ⓘ Pulkovo Airport
Pulkovo Airport is an international airport serving St. Petersburg, Russia. It consists of one terminal, Terminal 1 which is located 23 km south of the city centre. The airport serves as a hub for Aeroflot and as focus city for Smartavia. Pulkovo International Airport is responsible for serving the citizens of Saint Petersburg, as well as the Leningrad Oblast: a total of 6.120.000 people.
Pulkovo Airport was officially opened on June 24, 1932, as a state-owned domestic airport. According to provisional figures for 2017, 16.125.520 passengers passed through the airport, a 21.6% increase over 2016. This makes Pulkovo the 4th busiest airport in Russia and the post-Soviet states. Pulkovo is one of the largest airports in Russia and Eastern Europe.
2.1. History 1931–1986
In January 1931, construction of an aerodrome near Leningrad Saint Petersburgs official name between 1924 and 1991 and the source of the airfields IATA code of "LED" commenced and was completed on June 24, 1932, with the first aircraft arriving at 17:31 that day, after a two-and-a-half hour flight from Moscow carrying passengers and mail. This aerodrome was at first named Shosseynaya Airport, the name coming from the nearby Shosseynaya railway station. Soon after the airport opened regular flights to Petrozavodsk, Pudozh, Arkhangelsk, and Murmansk.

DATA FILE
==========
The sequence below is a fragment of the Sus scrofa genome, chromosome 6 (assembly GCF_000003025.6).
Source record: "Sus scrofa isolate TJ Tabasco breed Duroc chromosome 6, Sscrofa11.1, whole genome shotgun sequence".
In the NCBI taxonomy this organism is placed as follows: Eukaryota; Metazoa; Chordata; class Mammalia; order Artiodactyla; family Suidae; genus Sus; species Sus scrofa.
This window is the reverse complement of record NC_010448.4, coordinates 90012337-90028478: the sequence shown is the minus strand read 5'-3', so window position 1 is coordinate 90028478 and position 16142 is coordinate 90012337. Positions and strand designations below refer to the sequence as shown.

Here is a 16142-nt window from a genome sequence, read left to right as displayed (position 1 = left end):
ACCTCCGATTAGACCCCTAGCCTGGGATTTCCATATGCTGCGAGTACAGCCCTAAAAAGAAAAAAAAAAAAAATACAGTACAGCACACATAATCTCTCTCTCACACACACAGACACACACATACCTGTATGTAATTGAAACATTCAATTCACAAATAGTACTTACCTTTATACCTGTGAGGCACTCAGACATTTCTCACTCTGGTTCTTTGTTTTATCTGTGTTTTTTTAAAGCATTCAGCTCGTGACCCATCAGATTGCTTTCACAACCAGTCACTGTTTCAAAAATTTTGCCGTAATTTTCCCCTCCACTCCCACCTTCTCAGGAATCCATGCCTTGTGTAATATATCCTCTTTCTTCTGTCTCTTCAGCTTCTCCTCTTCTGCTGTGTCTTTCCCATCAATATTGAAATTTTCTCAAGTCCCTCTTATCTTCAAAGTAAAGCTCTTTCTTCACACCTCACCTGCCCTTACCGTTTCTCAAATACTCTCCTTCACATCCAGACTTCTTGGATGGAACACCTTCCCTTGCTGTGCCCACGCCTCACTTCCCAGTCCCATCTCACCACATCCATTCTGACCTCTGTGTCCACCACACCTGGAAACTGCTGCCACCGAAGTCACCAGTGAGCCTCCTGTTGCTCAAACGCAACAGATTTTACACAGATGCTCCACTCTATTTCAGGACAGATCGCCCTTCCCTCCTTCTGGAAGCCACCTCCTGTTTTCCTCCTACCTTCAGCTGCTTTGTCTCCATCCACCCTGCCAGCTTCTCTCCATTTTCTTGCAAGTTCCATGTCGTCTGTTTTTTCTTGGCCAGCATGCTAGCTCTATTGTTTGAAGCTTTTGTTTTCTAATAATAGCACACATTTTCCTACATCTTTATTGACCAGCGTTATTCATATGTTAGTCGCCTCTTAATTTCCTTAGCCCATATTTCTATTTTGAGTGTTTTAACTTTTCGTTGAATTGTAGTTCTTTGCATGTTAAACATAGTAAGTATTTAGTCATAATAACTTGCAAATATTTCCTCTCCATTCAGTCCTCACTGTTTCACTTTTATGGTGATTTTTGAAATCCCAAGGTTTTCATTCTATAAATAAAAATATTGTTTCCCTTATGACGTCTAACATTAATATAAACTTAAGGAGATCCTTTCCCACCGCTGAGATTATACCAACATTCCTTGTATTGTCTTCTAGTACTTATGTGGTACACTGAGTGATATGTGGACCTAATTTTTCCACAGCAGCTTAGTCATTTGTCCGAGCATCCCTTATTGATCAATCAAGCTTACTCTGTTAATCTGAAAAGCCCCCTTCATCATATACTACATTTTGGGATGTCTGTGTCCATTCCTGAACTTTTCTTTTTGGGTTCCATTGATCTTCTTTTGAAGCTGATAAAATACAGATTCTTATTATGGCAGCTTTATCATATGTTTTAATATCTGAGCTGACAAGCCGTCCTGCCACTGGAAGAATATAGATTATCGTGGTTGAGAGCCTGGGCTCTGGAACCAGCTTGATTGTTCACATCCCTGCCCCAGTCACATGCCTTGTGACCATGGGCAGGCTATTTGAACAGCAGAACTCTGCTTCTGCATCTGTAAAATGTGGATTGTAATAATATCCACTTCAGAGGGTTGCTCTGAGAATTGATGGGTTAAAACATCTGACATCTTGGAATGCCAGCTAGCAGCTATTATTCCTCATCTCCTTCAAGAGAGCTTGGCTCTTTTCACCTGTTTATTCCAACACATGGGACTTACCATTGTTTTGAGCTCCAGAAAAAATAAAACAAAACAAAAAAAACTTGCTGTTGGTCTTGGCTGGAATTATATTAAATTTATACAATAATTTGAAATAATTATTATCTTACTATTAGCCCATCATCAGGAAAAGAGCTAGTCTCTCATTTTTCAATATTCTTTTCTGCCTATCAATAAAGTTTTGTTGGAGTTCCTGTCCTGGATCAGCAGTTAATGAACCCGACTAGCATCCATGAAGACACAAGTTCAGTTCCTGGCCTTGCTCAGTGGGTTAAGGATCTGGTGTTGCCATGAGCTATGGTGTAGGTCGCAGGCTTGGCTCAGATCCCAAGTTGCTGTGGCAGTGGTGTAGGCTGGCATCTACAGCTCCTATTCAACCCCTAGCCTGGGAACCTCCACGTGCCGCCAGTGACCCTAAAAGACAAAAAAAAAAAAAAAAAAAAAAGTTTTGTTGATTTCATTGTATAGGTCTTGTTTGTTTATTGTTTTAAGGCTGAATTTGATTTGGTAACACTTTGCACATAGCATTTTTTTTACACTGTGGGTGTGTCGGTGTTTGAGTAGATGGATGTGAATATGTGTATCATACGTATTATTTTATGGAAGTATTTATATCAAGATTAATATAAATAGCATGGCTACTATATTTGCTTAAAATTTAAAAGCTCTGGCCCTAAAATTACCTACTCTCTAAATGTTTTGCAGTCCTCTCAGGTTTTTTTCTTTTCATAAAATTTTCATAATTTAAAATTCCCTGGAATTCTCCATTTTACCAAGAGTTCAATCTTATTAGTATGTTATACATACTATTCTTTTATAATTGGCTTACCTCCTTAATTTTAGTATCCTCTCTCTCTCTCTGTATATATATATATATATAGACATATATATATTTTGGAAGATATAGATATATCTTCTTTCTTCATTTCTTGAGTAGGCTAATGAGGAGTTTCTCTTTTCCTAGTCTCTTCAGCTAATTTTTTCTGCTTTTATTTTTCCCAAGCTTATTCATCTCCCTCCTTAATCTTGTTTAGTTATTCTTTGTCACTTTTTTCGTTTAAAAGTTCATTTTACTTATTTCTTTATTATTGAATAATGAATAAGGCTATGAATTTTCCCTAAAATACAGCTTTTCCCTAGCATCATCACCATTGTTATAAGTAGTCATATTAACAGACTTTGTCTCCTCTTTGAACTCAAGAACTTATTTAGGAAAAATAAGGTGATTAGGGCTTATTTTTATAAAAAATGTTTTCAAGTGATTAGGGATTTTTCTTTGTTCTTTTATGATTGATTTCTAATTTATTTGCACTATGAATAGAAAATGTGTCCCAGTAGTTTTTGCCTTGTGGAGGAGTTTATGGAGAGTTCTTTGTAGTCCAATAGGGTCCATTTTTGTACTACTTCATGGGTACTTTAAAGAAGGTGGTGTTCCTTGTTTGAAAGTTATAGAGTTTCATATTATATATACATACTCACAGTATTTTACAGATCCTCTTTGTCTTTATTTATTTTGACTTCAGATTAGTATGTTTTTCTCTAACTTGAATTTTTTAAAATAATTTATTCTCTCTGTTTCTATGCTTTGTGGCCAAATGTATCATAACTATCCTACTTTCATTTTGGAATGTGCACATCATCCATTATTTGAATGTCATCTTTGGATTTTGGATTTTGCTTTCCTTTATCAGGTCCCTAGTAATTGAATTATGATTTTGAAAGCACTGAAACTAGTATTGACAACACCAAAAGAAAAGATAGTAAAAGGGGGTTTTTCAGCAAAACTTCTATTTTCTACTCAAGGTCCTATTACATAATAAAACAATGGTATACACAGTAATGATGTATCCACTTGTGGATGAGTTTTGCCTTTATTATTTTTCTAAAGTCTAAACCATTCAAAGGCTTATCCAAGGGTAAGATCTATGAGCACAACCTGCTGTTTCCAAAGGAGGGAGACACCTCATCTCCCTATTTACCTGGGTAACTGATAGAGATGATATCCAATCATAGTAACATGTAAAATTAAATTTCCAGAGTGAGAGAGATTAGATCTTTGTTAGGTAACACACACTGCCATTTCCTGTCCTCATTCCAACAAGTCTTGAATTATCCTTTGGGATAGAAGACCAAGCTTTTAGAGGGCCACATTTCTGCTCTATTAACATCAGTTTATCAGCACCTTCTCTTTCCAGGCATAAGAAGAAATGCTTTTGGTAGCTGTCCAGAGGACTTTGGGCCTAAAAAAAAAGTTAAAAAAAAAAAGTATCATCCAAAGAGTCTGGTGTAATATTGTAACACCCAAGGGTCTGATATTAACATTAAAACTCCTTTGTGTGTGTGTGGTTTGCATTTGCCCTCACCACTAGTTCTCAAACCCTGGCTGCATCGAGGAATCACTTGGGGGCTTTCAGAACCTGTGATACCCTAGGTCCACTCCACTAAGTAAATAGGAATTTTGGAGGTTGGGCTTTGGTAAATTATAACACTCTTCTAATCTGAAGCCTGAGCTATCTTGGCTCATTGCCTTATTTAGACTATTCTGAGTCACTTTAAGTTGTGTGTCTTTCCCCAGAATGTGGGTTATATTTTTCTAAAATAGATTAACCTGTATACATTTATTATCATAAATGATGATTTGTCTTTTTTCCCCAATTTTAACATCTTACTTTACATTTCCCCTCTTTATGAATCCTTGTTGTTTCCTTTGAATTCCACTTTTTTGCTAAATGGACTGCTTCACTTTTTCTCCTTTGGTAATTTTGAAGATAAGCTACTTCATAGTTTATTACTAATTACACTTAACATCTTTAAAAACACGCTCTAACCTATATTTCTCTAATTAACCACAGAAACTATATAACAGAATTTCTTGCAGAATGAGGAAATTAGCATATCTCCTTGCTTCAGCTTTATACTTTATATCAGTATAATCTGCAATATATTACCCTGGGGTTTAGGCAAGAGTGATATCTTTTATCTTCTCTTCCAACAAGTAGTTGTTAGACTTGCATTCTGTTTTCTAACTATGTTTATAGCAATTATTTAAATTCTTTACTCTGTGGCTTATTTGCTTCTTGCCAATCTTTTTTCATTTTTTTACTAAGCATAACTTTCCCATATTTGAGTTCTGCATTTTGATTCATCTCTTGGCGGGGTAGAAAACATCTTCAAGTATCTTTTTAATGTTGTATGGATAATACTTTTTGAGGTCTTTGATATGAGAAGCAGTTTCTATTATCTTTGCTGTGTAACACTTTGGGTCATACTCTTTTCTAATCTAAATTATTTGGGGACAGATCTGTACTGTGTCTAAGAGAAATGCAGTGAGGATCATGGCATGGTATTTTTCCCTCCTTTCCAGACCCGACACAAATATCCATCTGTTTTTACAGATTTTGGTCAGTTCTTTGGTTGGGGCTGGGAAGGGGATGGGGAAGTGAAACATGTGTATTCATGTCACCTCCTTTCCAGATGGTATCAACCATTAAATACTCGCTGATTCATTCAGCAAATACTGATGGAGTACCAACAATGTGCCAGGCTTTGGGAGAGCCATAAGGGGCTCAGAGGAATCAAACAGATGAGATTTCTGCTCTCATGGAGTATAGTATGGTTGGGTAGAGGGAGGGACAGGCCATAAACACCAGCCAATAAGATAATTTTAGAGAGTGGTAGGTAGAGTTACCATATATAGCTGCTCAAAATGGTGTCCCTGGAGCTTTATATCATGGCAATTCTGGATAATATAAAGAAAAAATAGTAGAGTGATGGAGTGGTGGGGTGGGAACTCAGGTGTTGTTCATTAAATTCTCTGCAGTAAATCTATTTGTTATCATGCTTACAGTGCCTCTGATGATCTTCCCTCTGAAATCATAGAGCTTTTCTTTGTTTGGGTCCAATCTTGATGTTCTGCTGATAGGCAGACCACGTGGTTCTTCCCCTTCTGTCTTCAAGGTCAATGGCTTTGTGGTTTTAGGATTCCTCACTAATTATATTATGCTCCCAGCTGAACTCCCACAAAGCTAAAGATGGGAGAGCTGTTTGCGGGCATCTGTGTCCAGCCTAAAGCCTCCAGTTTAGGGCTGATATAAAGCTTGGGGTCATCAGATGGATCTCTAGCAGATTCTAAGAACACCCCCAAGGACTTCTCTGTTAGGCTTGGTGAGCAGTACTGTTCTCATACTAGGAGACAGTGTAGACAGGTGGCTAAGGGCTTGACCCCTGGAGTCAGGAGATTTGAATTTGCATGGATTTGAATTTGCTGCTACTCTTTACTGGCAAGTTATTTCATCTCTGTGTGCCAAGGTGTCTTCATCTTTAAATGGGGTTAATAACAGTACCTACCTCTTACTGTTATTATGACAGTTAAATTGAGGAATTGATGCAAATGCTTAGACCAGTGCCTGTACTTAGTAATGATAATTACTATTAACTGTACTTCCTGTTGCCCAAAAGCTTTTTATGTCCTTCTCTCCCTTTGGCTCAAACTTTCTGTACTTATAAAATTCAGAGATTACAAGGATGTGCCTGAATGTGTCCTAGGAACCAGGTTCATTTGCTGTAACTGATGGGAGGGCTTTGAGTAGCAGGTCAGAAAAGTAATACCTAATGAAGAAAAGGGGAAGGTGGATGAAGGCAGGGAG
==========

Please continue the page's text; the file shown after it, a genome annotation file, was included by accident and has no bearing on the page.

In 1936, a foundation for a new terminal was laid out. Leningrads airport was also provided with new G-2s and PS-84s. In 1941, a new completely commercial passenger route between Moscow and Leningrad was opened; before it was a mixed passenger-mail route. Construction of the new terminal thrived between 1937 and 1941. The architects of the new three-story terminal were Aleksandr Ivanovich Gegello and N.E. Lansere. Construction was abruptly put on hold in July 1941, one month after Nazi Germanys invasion of the USSR on June 22, 1941. The airport was the front line in the German Siege of Leningrad. There were no flights between 1941 and 1944. The nearby Pulkovo hills were occupied by the Germans and were used by German long-range artillery for daily bombardments of Leningrad. The airport was cleared of the Germans in January 1944, and resumed cargo and mail flights after the runways were repaired in 1945. In February 1948, after the damage was completely repaired, the airport resumed scheduled passenger flights. In 1949, there were scheduled flights to 15 major cities of the USSR, and 15 more short-range flights within the north-western Russia. In 1949 Shosseynaya Airport recorded a passenger traffic rate of 6.305, 333 tons of mail, and 708 tons of cargo.